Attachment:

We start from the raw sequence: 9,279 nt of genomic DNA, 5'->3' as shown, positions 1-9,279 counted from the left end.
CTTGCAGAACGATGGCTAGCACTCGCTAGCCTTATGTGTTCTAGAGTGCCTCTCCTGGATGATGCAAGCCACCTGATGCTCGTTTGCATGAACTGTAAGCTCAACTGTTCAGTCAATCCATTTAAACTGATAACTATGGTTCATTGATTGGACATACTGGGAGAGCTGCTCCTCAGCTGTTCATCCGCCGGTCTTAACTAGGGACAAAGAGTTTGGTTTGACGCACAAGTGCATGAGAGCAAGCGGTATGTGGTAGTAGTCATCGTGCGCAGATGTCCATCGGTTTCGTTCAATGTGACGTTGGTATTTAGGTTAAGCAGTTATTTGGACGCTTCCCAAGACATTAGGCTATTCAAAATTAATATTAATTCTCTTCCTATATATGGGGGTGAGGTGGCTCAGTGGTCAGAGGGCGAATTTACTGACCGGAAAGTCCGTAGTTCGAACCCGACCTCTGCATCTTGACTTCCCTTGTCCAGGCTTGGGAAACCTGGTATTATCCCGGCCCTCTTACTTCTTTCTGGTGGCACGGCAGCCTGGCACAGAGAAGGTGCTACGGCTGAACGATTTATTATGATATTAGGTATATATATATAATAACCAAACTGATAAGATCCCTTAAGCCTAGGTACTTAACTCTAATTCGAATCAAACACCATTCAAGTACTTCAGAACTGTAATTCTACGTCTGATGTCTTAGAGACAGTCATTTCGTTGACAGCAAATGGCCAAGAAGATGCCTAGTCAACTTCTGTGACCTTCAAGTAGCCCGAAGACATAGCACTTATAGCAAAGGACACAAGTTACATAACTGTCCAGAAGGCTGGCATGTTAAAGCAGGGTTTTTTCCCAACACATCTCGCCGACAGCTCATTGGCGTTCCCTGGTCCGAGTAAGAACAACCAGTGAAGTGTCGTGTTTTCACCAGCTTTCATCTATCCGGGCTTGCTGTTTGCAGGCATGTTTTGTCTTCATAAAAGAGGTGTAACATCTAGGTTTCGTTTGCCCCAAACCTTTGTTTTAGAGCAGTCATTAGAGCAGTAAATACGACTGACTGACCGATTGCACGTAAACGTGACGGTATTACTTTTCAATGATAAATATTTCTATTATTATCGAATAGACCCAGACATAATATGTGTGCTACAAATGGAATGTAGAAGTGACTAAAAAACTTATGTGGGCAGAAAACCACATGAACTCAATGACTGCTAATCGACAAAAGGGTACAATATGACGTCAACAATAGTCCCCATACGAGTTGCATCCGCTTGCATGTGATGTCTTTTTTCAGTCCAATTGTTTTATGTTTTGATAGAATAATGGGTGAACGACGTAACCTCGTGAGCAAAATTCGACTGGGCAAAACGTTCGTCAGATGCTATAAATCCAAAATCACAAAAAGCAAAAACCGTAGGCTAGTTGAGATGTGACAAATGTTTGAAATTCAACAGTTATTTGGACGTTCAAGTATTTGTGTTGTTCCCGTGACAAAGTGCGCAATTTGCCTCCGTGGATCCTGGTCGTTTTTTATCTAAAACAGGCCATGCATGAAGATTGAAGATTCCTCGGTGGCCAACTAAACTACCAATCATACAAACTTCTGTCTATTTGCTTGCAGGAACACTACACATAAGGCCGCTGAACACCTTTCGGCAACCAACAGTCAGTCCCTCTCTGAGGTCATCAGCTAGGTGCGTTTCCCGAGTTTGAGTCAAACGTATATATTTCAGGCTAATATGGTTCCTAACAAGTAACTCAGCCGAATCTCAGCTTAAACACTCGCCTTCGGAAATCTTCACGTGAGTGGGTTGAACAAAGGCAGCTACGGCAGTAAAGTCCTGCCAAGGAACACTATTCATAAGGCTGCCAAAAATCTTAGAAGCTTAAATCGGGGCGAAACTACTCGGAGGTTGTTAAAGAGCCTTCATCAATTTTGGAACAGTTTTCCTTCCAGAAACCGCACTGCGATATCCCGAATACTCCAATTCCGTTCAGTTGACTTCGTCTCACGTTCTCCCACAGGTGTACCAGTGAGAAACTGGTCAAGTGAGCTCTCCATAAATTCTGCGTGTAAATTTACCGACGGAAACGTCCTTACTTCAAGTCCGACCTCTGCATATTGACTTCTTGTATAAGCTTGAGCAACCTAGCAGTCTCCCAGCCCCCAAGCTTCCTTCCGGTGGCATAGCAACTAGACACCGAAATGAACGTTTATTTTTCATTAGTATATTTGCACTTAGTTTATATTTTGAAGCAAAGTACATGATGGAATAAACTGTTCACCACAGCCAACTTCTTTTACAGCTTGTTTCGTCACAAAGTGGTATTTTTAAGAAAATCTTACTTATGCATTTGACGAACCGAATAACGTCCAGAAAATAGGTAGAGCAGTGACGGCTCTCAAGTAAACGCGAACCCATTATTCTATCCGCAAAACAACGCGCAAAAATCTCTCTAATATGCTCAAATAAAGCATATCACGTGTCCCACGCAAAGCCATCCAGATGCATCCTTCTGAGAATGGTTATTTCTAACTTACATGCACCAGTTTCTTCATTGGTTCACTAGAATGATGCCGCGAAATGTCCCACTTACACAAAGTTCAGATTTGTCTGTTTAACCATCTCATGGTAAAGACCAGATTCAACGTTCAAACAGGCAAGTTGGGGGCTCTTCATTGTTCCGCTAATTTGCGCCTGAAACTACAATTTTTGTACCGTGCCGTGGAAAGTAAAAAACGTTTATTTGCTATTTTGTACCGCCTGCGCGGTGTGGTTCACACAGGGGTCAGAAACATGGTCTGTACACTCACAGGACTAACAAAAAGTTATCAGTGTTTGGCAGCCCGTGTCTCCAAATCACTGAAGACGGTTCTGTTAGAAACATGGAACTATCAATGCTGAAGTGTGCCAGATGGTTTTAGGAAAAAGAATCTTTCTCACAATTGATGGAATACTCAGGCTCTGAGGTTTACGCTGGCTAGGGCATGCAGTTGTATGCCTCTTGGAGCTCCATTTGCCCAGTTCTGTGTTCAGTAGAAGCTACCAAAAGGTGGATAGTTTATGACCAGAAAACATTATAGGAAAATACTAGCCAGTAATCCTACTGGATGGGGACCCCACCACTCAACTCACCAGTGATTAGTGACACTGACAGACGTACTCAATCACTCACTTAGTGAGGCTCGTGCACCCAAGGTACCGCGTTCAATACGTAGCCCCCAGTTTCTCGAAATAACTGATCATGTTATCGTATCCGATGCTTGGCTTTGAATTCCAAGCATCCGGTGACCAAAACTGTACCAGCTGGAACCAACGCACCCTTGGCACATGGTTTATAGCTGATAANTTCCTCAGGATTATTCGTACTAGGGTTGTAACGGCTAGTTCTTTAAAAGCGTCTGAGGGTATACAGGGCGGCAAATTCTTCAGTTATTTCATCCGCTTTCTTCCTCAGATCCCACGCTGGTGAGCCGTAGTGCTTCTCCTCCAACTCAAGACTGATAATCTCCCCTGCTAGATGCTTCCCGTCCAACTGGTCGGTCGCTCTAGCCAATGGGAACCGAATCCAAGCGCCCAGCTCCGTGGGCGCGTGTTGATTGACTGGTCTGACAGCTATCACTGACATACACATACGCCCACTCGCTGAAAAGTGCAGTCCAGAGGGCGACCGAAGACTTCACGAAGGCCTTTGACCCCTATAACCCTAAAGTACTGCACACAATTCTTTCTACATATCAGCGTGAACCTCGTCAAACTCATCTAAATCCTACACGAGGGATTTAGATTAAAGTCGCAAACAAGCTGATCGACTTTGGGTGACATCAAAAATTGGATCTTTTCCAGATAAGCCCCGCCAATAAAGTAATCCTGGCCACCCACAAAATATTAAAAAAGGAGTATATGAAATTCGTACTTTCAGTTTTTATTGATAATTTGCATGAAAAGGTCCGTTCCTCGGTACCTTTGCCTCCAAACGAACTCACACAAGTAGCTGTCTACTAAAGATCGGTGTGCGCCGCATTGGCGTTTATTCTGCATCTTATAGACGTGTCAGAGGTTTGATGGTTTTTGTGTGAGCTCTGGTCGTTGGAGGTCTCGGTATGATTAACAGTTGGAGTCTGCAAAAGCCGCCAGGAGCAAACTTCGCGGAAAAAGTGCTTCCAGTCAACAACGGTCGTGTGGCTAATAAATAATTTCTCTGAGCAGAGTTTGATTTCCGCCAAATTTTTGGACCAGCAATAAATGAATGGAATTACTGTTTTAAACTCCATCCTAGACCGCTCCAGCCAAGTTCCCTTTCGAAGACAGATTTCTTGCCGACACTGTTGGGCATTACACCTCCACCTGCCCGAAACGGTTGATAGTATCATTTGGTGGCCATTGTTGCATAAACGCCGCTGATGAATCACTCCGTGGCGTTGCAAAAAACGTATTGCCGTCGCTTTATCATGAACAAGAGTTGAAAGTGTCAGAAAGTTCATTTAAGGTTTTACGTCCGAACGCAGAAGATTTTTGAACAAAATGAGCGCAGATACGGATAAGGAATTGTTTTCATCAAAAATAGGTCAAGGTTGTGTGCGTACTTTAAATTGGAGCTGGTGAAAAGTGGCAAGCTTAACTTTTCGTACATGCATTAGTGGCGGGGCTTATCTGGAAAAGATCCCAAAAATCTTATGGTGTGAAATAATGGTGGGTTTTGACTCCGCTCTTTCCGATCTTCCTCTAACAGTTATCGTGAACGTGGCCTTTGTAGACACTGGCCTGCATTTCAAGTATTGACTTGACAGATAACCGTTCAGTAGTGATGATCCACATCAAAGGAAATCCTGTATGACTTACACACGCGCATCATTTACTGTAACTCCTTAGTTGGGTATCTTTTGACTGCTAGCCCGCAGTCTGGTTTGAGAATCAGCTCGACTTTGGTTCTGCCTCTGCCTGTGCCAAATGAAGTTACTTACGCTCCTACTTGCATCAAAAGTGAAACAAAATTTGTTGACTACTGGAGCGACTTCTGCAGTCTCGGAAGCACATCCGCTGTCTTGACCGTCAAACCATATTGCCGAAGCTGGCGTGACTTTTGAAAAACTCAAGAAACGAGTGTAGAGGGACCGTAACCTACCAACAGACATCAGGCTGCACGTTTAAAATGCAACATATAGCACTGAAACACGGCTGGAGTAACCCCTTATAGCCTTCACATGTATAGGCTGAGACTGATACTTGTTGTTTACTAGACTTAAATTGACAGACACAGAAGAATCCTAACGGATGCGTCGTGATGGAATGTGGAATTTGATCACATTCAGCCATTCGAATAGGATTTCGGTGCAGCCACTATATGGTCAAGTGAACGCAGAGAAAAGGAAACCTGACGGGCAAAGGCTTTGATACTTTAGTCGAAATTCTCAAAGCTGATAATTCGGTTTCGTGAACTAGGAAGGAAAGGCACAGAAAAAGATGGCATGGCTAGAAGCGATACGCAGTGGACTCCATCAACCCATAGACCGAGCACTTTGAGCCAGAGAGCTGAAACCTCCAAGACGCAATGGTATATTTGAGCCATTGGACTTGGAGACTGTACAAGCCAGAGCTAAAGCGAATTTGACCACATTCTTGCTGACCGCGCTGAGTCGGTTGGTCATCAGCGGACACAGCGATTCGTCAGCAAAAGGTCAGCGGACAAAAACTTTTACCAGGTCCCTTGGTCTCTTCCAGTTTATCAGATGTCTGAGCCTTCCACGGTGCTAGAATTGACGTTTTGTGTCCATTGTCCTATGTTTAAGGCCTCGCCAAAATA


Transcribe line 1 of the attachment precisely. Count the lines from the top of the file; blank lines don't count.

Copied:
We start from the raw sequence: 9,279 nt of genomic DNA, 5'->3' as shown, positions 1-9,279 counted from the left end.